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As we've referenced before, more than half of all organizations have experienced a data-related incident. Out of those who reported an actual breach, half attributed it to hacking and the other half to employee negligence. Unfortunately, according to the report, about a third of these negligent acts were willful. Let's explore a few areas that are particularly high risk and can be solved by a complete records and retention management program.
While the information governance community has made advancements in other areas, email is sorely lacking behind. Despite the fact that email creates nearly five times as many documents that can be classified as records compared to other document types, the records and retention management system for email in most organizations is insufficient. Furthering the problem is the abundance of emails sent from mobile devices which often provide incomplete records of where emails were sent and which attachments were involved.
The servers themselves have been unreliable as well according to the AIIM report as there has been poor coordination between SharePoint and Exchange developments. The overall lack of consistent and universal policies around email is at the core of these issues. Emails are quite often used as evidence in legal cases, so their importance should not be understated. It is a critical area for every organization to consider when implementing their information governance program.
Data retention and reducing storage are key elements of any information governance program. According to the AIIM report, however, only a small portion of the content stored by most organizations is correctly tagged and typed and thus has a defined retention period. The remaining content is often redundant, trivial or obsolete, also known as ROT. We discussed ROT in a previous blog post.
Despite the best intentions of most organizations, the numbers from those surveyed who are practicing effective retention management is staggeringly low. For example, only 11% of file share systems, 28% of SharePoint systems and 18% of cloud share systems had proper retention periods in place. In fact, only 67% of record management systems have effective retention management.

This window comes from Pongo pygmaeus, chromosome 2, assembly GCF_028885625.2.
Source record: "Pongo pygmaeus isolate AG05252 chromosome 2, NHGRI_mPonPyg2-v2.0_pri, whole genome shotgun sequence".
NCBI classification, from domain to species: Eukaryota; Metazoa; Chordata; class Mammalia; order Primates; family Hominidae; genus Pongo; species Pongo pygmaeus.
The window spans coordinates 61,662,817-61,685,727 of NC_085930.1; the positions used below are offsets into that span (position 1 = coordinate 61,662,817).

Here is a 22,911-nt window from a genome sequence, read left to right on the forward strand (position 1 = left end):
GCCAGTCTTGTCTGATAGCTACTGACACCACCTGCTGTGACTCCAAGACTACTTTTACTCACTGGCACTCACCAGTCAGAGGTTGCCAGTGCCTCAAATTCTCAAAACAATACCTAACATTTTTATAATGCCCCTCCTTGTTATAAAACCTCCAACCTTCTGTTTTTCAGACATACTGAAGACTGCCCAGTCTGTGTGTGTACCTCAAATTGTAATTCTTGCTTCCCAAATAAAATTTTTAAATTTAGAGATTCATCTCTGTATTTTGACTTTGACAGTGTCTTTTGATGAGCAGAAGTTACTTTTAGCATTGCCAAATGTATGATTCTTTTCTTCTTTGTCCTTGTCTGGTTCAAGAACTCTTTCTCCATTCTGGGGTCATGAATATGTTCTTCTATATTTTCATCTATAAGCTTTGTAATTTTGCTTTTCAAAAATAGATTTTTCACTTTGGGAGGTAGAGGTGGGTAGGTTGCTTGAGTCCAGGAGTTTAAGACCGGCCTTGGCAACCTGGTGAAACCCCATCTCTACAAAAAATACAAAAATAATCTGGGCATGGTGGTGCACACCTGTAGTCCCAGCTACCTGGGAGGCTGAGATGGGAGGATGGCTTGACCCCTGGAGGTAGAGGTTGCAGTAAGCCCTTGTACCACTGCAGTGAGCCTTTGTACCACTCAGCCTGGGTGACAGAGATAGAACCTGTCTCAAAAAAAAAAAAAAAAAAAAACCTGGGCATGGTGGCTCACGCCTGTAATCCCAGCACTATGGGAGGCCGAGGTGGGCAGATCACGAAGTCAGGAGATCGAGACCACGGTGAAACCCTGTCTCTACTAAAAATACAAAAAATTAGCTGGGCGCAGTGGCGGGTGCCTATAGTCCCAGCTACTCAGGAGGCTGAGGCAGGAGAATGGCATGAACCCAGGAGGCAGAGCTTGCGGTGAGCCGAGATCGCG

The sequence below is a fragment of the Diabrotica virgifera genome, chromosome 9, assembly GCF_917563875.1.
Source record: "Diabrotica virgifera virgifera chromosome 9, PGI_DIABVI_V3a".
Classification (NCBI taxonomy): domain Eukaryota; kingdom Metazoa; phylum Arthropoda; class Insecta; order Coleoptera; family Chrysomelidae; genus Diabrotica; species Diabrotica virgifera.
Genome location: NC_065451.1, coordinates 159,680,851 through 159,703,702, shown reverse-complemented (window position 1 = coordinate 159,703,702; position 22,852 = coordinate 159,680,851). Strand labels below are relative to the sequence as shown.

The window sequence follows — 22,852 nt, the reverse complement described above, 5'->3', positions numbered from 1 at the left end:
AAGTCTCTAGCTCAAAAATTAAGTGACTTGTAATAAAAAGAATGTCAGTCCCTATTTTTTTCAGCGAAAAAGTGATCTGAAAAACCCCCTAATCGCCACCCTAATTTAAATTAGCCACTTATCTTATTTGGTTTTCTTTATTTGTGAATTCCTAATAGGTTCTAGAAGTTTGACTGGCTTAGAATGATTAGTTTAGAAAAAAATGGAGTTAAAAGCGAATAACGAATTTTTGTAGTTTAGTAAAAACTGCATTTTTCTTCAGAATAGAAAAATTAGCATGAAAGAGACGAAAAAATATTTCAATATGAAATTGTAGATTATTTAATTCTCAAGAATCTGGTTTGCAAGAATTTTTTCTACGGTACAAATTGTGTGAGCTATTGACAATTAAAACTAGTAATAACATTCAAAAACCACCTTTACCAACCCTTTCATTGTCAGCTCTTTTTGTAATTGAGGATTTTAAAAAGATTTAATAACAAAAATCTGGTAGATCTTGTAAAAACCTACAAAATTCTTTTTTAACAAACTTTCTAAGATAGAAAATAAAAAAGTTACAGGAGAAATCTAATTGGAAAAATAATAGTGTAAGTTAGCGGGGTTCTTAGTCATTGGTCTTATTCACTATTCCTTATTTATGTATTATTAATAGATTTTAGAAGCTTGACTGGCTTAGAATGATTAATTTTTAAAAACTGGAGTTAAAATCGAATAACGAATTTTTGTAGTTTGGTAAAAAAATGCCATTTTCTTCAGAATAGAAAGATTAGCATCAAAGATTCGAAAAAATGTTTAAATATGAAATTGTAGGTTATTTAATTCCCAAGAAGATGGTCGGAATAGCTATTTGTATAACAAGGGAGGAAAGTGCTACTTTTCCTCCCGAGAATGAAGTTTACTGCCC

We all know the importance of legal holds and the potential rammifications of extensive eDiscovery. We wrote a blog post about a while back with some pretty sobering statistics. Many organizations have discovered the unfortunate reality of being unprepared and scrambling to recover the needed records in the event of a lawsuit. In fact, 31% of large organizations are managing multiple holds at a time. However, even mid-sized and small businesses need to have a legal hold system in place. One lawsuit could cripple their financial future or at the very least cost an incredible amount of time and undue stress.
As with the other areas, legal holds are a crucial part of an organization's overall information governance strategy and should be considered at every stage and throughout all parts of the organization. Ensuring that these holds are able to be placed on all types of records regardless of the repository is another key consideration.
The good news is that as technology has continued to improve, solving these challenges has become easier. Companies are also more open to moving their records to the cloud as the security of that storage method has improved dramatically. This has also allowed records and retention management to become part of the overall information governance strategy.
Here at Gimmal, our software allows for true in-place information governance, meaning that an organization does not need to move their records regardless of the repository in which they may be located. This means you can apply governance policies to all information, records and files throughout the enterprise whether data resides in SharePoint, Office 365, File Systems, Email, cloud storage, SQL Server, ERP, CRM, or other business systems.